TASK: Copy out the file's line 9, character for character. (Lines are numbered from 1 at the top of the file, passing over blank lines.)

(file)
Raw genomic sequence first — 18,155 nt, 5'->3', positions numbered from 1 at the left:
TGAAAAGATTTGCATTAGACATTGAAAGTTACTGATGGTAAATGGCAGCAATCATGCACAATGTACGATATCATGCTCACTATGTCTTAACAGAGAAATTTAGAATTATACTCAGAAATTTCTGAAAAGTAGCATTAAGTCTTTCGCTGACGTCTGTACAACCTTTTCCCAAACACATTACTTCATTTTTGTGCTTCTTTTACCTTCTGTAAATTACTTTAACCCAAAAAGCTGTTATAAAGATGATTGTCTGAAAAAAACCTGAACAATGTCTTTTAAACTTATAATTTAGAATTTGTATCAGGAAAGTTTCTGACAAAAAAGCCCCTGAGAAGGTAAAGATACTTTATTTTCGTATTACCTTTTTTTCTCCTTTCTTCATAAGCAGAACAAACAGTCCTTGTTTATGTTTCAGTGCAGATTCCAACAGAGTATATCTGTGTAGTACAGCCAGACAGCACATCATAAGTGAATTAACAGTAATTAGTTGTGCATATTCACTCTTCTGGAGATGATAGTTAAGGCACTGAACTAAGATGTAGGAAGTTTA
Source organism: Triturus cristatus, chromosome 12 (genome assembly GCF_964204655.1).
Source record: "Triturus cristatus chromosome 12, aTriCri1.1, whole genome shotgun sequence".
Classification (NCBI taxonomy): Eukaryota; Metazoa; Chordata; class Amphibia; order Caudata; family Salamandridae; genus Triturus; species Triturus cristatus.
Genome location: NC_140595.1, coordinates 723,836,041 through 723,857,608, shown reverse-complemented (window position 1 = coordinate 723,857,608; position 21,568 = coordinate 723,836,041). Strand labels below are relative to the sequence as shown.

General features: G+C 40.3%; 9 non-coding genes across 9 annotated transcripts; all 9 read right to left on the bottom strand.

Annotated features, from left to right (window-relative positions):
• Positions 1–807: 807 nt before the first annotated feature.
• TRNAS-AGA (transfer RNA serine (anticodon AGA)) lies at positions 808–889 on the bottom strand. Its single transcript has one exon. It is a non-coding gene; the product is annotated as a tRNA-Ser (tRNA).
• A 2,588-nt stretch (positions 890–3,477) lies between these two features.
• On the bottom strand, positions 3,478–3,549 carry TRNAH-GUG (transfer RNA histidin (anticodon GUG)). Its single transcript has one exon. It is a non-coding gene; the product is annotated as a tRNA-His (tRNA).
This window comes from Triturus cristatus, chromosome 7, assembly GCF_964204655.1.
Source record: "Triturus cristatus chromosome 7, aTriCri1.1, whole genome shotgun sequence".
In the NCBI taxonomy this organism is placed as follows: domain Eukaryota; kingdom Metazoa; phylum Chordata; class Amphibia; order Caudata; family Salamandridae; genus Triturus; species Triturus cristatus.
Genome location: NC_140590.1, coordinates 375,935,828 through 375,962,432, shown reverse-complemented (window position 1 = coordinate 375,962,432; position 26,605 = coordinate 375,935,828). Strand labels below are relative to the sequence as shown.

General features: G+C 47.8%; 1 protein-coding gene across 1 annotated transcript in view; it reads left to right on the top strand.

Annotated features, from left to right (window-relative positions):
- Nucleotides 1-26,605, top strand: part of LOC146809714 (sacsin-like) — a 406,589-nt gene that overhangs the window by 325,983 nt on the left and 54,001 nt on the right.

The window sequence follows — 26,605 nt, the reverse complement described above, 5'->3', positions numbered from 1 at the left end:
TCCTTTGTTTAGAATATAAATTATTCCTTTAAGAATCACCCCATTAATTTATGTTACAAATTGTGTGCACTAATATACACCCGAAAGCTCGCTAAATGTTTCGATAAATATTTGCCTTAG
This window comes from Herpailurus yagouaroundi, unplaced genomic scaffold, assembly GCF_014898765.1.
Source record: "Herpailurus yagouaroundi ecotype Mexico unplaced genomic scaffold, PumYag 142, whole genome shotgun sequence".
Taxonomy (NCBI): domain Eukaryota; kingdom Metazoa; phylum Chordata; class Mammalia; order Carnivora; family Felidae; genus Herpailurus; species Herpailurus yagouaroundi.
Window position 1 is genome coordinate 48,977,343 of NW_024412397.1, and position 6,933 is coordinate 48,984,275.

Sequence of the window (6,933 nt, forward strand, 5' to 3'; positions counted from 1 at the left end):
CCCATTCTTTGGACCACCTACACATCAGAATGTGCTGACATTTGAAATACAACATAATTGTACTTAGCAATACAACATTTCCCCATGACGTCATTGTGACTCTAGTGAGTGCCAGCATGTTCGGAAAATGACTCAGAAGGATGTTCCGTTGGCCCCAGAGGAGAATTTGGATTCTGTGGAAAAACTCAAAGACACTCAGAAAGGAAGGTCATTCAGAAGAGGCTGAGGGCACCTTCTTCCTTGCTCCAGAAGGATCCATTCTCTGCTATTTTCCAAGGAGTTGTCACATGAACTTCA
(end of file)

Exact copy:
• Positions 1–807: 807 nt before the first annotated feature.